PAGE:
Published On: November 20, 2011

Last Thursday, we headed over to Lakewood to see a show by Puscifer.  Some of The Boy’s friends from high school were in town for it.  They had extra tickets and asked if we’d like to come along.  Working on the theory that leaving the house and interacting with people is often more interesting than staying home in my pajamas and interacting with the cats, I went.  It was…bracing.  I actually liked much of the music, but some of the more, um, theatrical aspects of the show didn’t appeal quite as much.  I decided to take a little break in the middle and wandered out to the lobby.

Now it just so happened that it was the sort of show where they pat you down and search your purse before they let you in the door.  That meant it was also the sort of show where there were rather a lot of members of the local constabulary hanging out in the lobby.  I wasn’t planning on doing anything nefarious so I didn’t pay them much attention.  I found a comfy chair and pulled out my knitting.  After a few minutes, one of them strolled over and stood behind me.  I nodded and said good evening.  A moment later, two others sauntered over and joined him.  They all seemed quite interested in what I was doing.  I firmly believe my life is simpler when I’m polite to the police, and I generally do what they ask.  I grew up somewhere with rather different ideas about police behavior and was always encouraged to err on the side of caution.  The habit has stuck, so I was about to ask if it was ok that I was knitting.  There were signs all over the place explaining that no weapons of any kind were allowed in the venue, and I thought perhaps they were concerned about the knitting needles.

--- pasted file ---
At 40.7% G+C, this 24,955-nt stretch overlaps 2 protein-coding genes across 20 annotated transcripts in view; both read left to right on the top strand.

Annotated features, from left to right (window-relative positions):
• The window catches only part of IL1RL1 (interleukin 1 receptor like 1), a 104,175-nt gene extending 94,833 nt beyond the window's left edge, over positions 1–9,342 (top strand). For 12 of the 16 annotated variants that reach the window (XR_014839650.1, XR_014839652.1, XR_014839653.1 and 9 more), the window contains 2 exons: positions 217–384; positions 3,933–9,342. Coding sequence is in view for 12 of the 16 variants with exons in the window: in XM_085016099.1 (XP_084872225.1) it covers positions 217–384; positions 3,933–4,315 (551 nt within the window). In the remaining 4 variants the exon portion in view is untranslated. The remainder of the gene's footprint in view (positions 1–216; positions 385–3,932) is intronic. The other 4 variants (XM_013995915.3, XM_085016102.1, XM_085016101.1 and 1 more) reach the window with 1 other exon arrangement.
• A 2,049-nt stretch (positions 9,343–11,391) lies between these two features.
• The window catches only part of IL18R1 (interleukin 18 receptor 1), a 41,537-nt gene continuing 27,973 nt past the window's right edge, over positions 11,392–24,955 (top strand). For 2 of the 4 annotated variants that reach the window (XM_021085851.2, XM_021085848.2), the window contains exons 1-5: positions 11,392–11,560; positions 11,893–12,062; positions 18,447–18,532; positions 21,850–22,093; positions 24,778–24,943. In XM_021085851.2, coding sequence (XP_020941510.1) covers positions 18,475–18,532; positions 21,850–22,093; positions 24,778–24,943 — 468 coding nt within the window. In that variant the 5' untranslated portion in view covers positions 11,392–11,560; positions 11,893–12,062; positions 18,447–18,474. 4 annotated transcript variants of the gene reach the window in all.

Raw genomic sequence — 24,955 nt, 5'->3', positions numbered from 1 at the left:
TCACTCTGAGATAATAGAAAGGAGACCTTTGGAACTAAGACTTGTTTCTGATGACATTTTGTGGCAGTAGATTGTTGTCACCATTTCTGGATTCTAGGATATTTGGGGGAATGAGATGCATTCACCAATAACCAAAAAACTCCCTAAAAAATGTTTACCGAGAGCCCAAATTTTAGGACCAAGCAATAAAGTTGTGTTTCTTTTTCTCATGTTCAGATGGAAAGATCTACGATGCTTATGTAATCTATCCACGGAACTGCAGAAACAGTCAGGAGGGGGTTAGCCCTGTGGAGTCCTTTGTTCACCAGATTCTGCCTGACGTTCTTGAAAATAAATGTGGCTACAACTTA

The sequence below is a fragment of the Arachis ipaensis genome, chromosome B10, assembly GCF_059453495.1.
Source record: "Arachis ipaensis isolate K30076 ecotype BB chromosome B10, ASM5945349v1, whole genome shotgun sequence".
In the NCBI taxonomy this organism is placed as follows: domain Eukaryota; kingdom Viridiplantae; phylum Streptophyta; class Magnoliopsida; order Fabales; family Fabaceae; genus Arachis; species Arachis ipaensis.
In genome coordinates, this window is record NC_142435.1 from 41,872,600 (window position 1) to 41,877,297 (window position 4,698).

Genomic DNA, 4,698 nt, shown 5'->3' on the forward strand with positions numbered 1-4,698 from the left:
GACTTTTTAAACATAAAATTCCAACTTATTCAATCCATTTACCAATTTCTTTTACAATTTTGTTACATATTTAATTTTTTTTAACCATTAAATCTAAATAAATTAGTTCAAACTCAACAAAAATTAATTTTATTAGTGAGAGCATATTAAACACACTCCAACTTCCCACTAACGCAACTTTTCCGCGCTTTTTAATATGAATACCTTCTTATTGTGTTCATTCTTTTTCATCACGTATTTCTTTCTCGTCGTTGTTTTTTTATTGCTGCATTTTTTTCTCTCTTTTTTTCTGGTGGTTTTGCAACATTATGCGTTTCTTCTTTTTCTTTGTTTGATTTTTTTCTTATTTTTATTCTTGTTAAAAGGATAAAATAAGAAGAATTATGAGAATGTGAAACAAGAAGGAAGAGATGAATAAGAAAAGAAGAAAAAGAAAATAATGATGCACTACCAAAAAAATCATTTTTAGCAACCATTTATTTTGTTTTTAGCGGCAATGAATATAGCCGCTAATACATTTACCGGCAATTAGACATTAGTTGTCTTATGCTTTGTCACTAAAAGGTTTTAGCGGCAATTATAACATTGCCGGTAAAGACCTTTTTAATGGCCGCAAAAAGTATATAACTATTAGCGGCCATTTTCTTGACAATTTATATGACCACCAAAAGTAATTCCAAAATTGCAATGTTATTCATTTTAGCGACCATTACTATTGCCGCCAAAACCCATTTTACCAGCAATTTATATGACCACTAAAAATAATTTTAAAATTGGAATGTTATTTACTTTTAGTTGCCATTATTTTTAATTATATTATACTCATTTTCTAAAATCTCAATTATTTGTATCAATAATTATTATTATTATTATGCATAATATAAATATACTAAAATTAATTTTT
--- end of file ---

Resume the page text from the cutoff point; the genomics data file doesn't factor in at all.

Just as I was about to open my mouth (two more gentlemen were converging upon us at this point and I was starting to feel a bit surrounded), one of them asked what I was doing.  Before I could answer, one of the other observers explained that I was knitting.  A bit surprised, I agreed that this was indeed exactly what I was doing, and I further allowed as how I was knitting a sock.  It turns out they didn’t have any security concerns, they were just terribly interested in what I was doing.  We discussed the virtues of knitted socks, the speed of knitting, the cost of yarn, and the mechanics of cables.  They seemed genuinely intrigued.  It was one of the more surreal moments of the evening (which is impressive, given the rest of the show).  I almost felt I should have handed out cards for the local yarn store and invited them to drop by.

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